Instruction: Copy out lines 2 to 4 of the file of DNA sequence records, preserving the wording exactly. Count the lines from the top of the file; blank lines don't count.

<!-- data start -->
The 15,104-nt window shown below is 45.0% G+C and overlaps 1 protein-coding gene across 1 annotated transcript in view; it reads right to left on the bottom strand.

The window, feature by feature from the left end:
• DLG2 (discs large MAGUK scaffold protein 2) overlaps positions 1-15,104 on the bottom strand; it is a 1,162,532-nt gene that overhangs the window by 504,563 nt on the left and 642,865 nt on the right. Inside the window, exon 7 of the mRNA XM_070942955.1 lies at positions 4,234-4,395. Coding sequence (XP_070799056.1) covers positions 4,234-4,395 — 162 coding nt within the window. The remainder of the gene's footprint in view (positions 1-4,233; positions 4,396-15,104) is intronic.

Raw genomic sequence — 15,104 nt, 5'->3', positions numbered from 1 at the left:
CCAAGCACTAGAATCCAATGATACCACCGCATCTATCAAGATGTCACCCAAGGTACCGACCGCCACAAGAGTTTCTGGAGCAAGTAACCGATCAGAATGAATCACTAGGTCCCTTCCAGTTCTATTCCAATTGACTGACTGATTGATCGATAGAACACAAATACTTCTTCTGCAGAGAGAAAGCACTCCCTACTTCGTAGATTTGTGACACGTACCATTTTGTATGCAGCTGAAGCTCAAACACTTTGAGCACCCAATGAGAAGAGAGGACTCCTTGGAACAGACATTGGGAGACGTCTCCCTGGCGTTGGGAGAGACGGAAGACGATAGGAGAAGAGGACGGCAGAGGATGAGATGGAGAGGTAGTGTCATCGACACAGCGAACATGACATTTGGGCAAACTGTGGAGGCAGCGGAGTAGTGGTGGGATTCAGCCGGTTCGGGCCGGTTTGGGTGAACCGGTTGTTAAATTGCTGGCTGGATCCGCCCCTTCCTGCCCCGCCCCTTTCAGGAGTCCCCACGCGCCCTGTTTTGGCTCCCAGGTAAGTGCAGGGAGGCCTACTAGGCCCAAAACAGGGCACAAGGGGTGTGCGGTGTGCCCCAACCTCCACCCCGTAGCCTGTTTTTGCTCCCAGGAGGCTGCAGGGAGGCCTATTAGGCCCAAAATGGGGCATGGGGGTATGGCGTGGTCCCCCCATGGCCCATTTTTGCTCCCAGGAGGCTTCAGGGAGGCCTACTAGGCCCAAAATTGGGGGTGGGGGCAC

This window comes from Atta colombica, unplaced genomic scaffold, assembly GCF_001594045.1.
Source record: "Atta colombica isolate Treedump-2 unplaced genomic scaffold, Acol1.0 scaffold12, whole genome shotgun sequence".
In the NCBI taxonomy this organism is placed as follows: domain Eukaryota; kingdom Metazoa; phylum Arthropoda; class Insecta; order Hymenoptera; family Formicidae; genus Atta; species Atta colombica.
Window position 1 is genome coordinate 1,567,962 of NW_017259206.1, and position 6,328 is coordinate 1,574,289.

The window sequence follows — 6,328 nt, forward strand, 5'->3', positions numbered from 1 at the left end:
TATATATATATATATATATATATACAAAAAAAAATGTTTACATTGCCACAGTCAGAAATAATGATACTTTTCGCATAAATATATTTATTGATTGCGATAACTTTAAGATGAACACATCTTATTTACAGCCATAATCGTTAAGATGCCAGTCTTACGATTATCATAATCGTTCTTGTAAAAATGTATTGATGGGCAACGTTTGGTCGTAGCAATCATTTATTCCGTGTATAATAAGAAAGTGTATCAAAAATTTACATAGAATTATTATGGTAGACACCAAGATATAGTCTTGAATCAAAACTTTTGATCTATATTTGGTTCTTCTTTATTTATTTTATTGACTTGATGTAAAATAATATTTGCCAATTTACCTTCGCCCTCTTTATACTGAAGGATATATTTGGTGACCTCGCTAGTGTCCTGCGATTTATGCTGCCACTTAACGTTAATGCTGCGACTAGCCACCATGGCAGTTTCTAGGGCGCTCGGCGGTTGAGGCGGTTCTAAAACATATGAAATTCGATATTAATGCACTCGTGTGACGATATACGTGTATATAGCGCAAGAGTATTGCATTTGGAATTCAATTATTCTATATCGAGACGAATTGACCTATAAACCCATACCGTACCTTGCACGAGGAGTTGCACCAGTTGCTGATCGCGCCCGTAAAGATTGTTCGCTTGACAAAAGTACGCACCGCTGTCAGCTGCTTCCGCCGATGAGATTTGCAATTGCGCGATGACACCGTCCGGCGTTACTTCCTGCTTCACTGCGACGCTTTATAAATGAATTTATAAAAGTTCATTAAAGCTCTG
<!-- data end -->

The window, feature by feature from the left end:
• DLG2 (discs large MAGUK scaffold protein 2) overlaps positions 1-15,104 on the bottom strand; it is a 1,162,532-nt gene that overhangs the window by 504,563 nt on the left and 642,865 nt on the right. Inside the window, exon 7 of the mRNA XM_070942955.1 lies at positions 4,234-4,395. Coding sequence (XP_070799056.1) covers positions 4,234-4,395 — 162 coding nt within the window. The remainder of the gene's footprint in view (positions 1-4,233; positions 4,396-15,104) is intronic.

Raw genomic sequence — 15,104 nt, 5'->3', positions numbered from 1 at the left: